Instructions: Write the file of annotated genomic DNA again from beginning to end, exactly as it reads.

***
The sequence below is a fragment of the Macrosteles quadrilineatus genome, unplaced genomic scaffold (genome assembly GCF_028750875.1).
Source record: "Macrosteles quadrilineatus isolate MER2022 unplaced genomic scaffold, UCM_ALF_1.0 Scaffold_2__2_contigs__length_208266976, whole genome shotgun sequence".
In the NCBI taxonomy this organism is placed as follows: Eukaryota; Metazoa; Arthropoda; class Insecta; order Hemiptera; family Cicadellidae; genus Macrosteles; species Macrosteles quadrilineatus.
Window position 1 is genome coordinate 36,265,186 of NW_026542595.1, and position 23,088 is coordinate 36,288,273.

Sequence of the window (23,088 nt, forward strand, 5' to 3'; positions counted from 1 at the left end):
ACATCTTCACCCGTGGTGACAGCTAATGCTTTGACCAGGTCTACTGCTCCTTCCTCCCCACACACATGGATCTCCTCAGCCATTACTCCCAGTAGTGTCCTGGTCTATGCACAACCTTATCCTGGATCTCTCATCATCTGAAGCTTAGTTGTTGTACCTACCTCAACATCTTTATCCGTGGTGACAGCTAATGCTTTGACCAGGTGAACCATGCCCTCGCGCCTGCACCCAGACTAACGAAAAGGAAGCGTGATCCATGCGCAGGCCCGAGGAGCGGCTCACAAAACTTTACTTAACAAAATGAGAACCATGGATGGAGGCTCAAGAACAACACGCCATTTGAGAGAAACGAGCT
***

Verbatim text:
The sequence below is a fragment of the Macrosteles quadrilineatus genome, unplaced genomic scaffold (genome assembly GCF_028750875.1).
Source record: "Macrosteles quadrilineatus isolate MER2022 unplaced genomic scaffold, UCM_ALF_1.0 Scaffold_2__2_contigs__length_208266976, whole genome shotgun sequence".
In the NCBI taxonomy this organism is placed as follows: Eukaryota; Metazoa; Arthropoda; class Insecta; order Hemiptera; family Cicadellidae; genus Macrosteles; species Macrosteles quadrilineatus.
Window position 1 is genome coordinate 36,265,186 of NW_026542595.1, and position 23,088 is coordinate 36,288,273.

Sequence of the window (23,088 nt, forward strand, 5' to 3'; positions counted from 1 at the left end):
ACATCTTCACCCGTGGTGACAGCTAATGCTTTGACCAGGTCTACTGCTCCTTCCTCCCCACACACATGGATCTCCTCAGCCATTACTCCCAGTAGTGTCCTGGTCTATGCACAACCTTATCCTGGATCTCTCATCATCTGAAGCTTAGTTGTTGTACCTACCTCAACATCTTTATCCGTGGTGACAGCTAATGCTTTGACCAGGTGAACCATGCCCTCGCGCCTGCACCCAGACTAACGAAAAGGAAGCGTGATCCATGCGCAGGCCCGAGGAGCGGCTCACAAAACTTTACTTAACAAAATGAGAACCATGGATGGAGGCTCAAGAACAACACGCCATTTGAGAGAAACGAGCT